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Jordan continues to invest


BEI
Despite the uncertainty linked to political upheavals in the region, the Hashemite Kingdom of Jordan is continuing to invest in tourism. The sector has even become a national priority.



Jordan continues to invest
 JORDAN   Enjoying relative stability, while many Arab countries are still in turmoil, Jordan continues to focus on tourism as the cornerstone of its economy. The Ministry of Tourism has even issued a five-year strategic plan running to 90 pages for the period 2010-2015, in order to boost investment in the sector. This plan is based on four drivers: marketing and promotion, product development and development of the labour market, all of which will be environmentally friendly. The main aim is to boost the number of foreign tourists from 8.2 million to 9.4 million by 2015. 

With this new policy, the Jordanian authorities are hoping to expand tourism in the Kingdom, both in terms of air travel and in the hospitality industry. Since presenting this plan, the Kingdom has already introduced some measures to modernise its hotels and restaurants by implementing new classification that meets international standards.
The relative stability of Jordan and the obvious desire of the authorities to position the country as the region’s leading tourist destination clearly appeals to investors. The country has no fewer than twenty projects currently running, such as, for example, the Red sea Astrarium theme park in Aqaba with a budget of €1.15 billion, which is scheduled to open in 2014.

The shores of the Dead Sea are always attractive to investors, and the Development Zones Commission has announced they are expecting no less than €330 million worth of investment in the region, for 2012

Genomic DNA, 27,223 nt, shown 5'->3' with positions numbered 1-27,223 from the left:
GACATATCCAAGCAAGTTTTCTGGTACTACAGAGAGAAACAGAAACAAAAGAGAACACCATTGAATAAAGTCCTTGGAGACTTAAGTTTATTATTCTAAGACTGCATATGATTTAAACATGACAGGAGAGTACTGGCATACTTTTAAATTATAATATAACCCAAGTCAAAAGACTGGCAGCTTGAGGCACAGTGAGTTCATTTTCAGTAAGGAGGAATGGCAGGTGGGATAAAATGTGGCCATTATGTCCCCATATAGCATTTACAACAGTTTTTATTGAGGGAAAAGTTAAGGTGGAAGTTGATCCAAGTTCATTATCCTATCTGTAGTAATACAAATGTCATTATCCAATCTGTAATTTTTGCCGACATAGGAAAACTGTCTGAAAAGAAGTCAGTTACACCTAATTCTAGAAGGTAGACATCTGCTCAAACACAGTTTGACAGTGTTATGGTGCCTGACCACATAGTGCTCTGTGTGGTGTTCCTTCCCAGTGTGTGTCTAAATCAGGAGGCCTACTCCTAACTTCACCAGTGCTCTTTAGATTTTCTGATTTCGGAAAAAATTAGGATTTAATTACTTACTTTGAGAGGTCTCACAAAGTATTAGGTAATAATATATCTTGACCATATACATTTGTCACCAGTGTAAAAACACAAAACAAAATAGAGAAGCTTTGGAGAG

As far as hotels are concerned, the area has just welcomed a new luxury Crowne Plaza resort hotel. 
These investments in tourism should also generate 1,500 new jobs in the Dead Sea region, according to the Commission.

Medical and business tourism are booming

Jordan seeks to develop avenues other than archaeological tourism (photo C.Garcia)
Jordan seeks to develop avenues other than archaeological tourism (photo C.Garcia)
The Hashemite Kingdom also plans to develop new niche tourism beyond archaeological and leisure tourism.

Medical tourism is on the rise, with increasing growth. Rising medical costs in the United States and Europe are pushing this specific clientele to move into new markets, including Jordan. Josef Woodman, founder of Patients Beyond Borders, believes that Jordan is becoming one of the top destinations for medical tourism. The country has excellent hospital infrastructure and skilled health professionals, all at very competitive prices. For tourists there is the opportunity to combine a holiday with health care. 
In 2011, medical tourism (240,000 visitors) showed good growth, up 8.3% compared to 2010, according to Jordan’s Private Hospitals Association.

Jordan is also expanding its range of business tourism, boosted by the opening of the new terminal at Queen Alia airport. The Dead Sea region, like that of Aqaba, is in the frontline position for conferences and business meetings, with all hotel facilities already present. The openings of the Dead Sea Lagoon (€120 million investment) a Hilton Dead Sea Resort & Spa, and a JW Marriot in Aqaba in 2013, will consolidate this.



Jenny Saleh, Beirut


Monday, November 26th 2012



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